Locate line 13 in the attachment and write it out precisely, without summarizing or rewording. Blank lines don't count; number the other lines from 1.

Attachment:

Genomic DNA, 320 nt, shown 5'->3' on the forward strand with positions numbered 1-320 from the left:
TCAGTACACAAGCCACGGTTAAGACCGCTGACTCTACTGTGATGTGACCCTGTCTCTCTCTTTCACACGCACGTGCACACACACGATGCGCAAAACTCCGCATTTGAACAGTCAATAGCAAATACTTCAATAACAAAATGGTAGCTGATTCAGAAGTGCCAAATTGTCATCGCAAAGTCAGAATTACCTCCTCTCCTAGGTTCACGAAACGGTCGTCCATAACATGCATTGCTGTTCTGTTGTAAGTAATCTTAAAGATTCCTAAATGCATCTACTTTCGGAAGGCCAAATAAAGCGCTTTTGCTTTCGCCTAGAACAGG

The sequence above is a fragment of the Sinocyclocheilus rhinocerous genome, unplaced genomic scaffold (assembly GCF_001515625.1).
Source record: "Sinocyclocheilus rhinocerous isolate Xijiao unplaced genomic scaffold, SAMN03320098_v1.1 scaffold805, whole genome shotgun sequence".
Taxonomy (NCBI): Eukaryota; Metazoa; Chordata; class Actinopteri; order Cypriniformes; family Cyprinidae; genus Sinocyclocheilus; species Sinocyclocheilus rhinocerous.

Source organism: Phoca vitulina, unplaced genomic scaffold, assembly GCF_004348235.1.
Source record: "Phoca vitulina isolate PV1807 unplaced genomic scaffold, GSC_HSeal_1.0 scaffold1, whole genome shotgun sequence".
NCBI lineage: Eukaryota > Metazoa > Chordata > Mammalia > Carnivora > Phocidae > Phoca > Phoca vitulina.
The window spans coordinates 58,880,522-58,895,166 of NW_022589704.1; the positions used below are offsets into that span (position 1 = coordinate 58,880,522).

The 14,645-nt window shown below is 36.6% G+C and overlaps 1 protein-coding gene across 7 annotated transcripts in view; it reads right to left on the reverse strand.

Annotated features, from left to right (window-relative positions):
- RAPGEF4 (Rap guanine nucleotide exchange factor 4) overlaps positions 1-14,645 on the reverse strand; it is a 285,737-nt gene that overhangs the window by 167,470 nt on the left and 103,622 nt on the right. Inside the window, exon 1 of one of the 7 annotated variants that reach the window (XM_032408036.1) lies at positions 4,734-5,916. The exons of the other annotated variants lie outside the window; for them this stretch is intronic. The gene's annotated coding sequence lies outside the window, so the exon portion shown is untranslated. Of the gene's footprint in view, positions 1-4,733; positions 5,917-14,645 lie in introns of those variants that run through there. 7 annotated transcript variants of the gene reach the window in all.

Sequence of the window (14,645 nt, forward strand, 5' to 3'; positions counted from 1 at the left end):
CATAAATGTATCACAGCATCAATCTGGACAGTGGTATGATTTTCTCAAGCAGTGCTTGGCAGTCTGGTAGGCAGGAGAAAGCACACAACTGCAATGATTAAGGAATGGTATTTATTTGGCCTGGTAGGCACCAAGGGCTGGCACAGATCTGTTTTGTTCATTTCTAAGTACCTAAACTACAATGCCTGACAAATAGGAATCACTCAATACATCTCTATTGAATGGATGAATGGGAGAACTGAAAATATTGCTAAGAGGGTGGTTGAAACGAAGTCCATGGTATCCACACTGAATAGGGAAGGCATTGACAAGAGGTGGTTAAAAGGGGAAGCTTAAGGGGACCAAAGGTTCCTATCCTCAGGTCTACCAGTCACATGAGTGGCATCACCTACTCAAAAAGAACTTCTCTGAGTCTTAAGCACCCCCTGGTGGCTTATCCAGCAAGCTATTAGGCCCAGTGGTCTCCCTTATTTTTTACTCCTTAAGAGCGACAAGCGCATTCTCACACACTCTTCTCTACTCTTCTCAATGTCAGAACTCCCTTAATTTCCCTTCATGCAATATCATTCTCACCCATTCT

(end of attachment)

Sequence of the window (14,645 nt, forward strand, 5' to 3'; positions counted from 1 at the left end):